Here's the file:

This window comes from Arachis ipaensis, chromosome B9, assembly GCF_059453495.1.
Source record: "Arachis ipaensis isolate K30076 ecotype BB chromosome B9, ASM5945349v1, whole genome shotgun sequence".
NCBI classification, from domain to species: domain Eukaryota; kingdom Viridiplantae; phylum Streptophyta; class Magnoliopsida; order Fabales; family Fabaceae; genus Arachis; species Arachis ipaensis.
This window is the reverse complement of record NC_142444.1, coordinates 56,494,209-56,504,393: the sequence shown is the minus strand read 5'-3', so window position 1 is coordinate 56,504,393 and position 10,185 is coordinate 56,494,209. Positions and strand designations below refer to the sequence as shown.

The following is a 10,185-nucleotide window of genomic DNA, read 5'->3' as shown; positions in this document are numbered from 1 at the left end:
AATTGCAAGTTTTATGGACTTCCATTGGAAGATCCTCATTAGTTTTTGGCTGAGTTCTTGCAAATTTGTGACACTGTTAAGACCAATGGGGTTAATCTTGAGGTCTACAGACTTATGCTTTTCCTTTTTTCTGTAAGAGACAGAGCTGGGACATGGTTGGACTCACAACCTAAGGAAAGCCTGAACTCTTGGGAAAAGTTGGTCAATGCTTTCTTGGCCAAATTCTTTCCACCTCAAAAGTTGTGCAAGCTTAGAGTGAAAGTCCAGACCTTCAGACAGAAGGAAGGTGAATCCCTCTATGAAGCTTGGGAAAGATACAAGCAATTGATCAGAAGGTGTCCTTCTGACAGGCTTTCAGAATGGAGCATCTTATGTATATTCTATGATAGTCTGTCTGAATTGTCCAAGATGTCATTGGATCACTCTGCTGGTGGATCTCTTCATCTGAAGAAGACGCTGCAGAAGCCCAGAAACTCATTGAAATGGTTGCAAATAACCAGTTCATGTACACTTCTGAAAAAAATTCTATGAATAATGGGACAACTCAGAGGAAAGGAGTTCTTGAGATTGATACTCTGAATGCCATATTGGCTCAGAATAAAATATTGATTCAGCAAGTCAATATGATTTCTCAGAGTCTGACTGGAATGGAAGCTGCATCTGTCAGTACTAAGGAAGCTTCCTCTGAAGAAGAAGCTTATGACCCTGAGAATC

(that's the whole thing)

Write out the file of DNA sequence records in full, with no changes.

This window comes from Arachis ipaensis, chromosome B9, assembly GCF_059453495.1.
Source record: "Arachis ipaensis isolate K30076 ecotype BB chromosome B9, ASM5945349v1, whole genome shotgun sequence".
NCBI classification, from domain to species: domain Eukaryota; kingdom Viridiplantae; phylum Streptophyta; class Magnoliopsida; order Fabales; family Fabaceae; genus Arachis; species Arachis ipaensis.
This window is the reverse complement of record NC_142444.1, coordinates 56,494,209-56,504,393: the sequence shown is the minus strand read 5'-3', so window position 1 is coordinate 56,504,393 and position 10,185 is coordinate 56,494,209. Positions and strand designations below refer to the sequence as shown.

The following is a 10,185-nucleotide window of genomic DNA, read 5'->3' as shown; positions in this document are numbered from 1 at the left end:
AATTGCAAGTTTTATGGACTTCCATTGGAAGATCCTCATTAGTTTTTGGCTGAGTTCTTGCAAATTTGTGACACTGTTAAGACCAATGGGGTTAATCTTGAGGTCTACAGACTTATGCTTTTCCTTTTTTCTGTAAGAGACAGAGCTGGGACATGGTTGGACTCACAACCTAAGGAAAGCCTGAACTCTTGGGAAAAGTTGGTCAATGCTTTCTTGGCCAAATTCTTTCCACCTCAAAAGTTGTGCAAGCTTAGAGTGAAAGTCCAGACCTTCAGACAGAAGGAAGGTGAATCCCTCTATGAAGCTTGGGAAAGATACAAGCAATTGATCAGAAGGTGTCCTTCTGACAGGCTTTCAGAATGGAGCATCTTATGTATATTCTATGATAGTCTGTCTGAATTGTCCAAGATGTCATTGGATCACTCTGCTGGTGGATCTCTTCATCTGAAGAAGACGCTGCAGAAGCCCAGAAACTCATTGAAATGGTTGCAAATAACCAGTTCATGTACACTTCTGAAAAAAATTCTATGAATAATGGGACAACTCAGAGGAAAGGAGTTCTTGAGATTGATACTCTGAATGCCATATTGGCTCAGAATAAAATATTGATTCAGCAAGTCAATATGATTTCTCAGAGTCTGACTGGAATGGAAGCTGCATCTGTCAGTACTAAGGAAGCTTCCTCTGAAGAAGAAGCTTATGACCCTGAGAATC